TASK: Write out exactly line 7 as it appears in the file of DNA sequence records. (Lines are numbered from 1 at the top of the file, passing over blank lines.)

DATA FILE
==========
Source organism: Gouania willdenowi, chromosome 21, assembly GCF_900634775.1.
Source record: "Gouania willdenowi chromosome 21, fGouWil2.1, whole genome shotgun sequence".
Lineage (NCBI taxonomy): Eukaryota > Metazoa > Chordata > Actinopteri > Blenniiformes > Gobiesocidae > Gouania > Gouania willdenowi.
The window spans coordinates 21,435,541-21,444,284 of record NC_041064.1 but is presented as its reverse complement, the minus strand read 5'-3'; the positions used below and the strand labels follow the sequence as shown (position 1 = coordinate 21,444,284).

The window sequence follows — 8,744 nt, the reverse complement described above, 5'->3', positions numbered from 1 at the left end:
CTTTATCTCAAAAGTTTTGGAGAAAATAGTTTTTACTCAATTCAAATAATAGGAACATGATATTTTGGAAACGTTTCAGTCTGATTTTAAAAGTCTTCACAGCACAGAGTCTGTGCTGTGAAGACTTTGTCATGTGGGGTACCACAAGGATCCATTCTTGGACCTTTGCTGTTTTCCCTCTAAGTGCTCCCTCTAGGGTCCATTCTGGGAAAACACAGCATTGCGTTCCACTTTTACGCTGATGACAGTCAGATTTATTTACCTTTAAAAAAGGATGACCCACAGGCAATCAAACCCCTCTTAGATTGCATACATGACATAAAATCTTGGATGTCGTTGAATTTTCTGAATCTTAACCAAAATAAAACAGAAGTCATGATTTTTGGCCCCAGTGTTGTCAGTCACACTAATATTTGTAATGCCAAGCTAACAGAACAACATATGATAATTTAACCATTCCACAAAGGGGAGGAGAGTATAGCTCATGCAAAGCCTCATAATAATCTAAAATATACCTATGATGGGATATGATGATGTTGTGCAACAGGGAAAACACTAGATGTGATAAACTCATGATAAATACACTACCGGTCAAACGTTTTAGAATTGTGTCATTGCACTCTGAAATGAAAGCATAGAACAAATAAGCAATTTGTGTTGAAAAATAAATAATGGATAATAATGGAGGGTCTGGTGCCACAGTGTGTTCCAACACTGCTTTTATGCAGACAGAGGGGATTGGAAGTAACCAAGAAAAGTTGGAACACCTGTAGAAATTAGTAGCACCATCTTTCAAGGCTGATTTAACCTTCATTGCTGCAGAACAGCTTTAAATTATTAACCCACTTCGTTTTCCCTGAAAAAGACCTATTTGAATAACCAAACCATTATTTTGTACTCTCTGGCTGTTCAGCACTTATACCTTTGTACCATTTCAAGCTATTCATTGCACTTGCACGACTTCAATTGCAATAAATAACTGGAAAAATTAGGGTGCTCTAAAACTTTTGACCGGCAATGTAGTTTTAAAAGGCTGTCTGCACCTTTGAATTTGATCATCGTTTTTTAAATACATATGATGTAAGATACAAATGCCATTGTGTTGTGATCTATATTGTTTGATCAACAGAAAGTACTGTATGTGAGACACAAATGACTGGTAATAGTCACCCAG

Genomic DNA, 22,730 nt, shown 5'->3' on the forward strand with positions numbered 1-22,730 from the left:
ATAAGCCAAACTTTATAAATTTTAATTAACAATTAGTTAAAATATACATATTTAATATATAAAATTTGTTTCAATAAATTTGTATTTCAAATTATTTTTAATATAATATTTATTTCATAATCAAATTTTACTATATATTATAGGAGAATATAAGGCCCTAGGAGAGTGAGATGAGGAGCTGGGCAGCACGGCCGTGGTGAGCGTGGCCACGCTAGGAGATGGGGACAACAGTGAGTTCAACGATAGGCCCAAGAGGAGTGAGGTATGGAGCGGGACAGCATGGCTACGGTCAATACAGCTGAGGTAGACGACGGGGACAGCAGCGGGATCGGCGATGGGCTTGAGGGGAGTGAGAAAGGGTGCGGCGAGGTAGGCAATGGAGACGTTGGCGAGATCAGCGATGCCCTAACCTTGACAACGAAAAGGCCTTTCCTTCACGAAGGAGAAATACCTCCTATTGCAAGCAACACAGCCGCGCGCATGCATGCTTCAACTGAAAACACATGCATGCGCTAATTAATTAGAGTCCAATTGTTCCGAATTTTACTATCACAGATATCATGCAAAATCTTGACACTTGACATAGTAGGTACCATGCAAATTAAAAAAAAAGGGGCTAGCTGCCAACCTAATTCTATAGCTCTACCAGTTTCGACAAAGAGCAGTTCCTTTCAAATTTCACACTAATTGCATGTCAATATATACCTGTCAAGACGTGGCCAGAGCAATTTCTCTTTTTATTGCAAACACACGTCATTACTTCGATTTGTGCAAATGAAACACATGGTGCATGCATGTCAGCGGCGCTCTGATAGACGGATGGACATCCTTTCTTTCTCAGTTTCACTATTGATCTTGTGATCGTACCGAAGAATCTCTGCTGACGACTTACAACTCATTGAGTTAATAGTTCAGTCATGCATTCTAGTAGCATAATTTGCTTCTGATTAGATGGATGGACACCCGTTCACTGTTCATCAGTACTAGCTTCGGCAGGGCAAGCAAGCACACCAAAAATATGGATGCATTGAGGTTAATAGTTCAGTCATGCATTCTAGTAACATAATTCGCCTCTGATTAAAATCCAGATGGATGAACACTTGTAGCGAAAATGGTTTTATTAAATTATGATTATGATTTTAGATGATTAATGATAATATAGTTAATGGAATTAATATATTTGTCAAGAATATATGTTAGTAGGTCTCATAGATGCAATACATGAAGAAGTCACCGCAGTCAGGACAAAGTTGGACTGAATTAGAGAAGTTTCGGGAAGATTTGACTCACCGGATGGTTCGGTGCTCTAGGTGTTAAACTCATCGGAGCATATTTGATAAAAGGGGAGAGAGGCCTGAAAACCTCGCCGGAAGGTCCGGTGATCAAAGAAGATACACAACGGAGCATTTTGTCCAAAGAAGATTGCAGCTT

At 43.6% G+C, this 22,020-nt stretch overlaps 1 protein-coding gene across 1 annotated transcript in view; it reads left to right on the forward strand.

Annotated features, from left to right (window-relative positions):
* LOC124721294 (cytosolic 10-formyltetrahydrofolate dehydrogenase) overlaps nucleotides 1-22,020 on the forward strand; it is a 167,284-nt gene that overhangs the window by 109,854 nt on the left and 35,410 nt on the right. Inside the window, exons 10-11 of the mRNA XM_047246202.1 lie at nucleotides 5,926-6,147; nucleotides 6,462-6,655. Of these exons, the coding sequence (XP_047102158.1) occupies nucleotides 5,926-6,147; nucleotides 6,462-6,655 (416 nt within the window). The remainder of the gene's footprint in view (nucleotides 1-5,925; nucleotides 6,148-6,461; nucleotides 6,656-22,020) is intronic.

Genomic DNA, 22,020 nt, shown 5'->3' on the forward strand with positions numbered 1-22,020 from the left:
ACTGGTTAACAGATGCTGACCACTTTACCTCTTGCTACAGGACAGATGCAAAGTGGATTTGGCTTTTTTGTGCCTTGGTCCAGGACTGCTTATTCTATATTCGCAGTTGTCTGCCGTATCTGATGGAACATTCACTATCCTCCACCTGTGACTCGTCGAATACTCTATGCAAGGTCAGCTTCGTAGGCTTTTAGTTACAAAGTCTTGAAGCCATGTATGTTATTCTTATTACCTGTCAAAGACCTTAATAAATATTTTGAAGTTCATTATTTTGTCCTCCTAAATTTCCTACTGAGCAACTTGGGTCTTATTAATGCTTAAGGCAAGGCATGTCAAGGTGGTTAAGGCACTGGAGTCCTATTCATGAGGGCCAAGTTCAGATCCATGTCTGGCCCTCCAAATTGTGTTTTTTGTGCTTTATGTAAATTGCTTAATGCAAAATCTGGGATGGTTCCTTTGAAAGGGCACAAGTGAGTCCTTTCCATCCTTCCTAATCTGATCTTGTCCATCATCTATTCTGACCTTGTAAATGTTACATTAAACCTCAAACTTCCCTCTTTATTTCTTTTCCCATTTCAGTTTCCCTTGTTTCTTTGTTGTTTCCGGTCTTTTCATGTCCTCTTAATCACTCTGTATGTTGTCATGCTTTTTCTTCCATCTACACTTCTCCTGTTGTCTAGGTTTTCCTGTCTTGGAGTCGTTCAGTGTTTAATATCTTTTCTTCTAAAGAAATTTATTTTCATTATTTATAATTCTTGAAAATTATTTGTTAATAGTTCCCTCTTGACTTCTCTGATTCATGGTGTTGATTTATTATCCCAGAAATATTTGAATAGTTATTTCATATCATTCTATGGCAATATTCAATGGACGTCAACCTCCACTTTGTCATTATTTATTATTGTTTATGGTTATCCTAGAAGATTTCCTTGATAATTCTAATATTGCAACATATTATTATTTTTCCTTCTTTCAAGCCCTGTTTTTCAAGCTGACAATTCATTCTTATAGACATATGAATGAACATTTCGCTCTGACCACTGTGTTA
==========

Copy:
Genomic DNA, 22,730 nt, shown 5'->3' on the forward strand with positions numbered 1-22,730 from the left: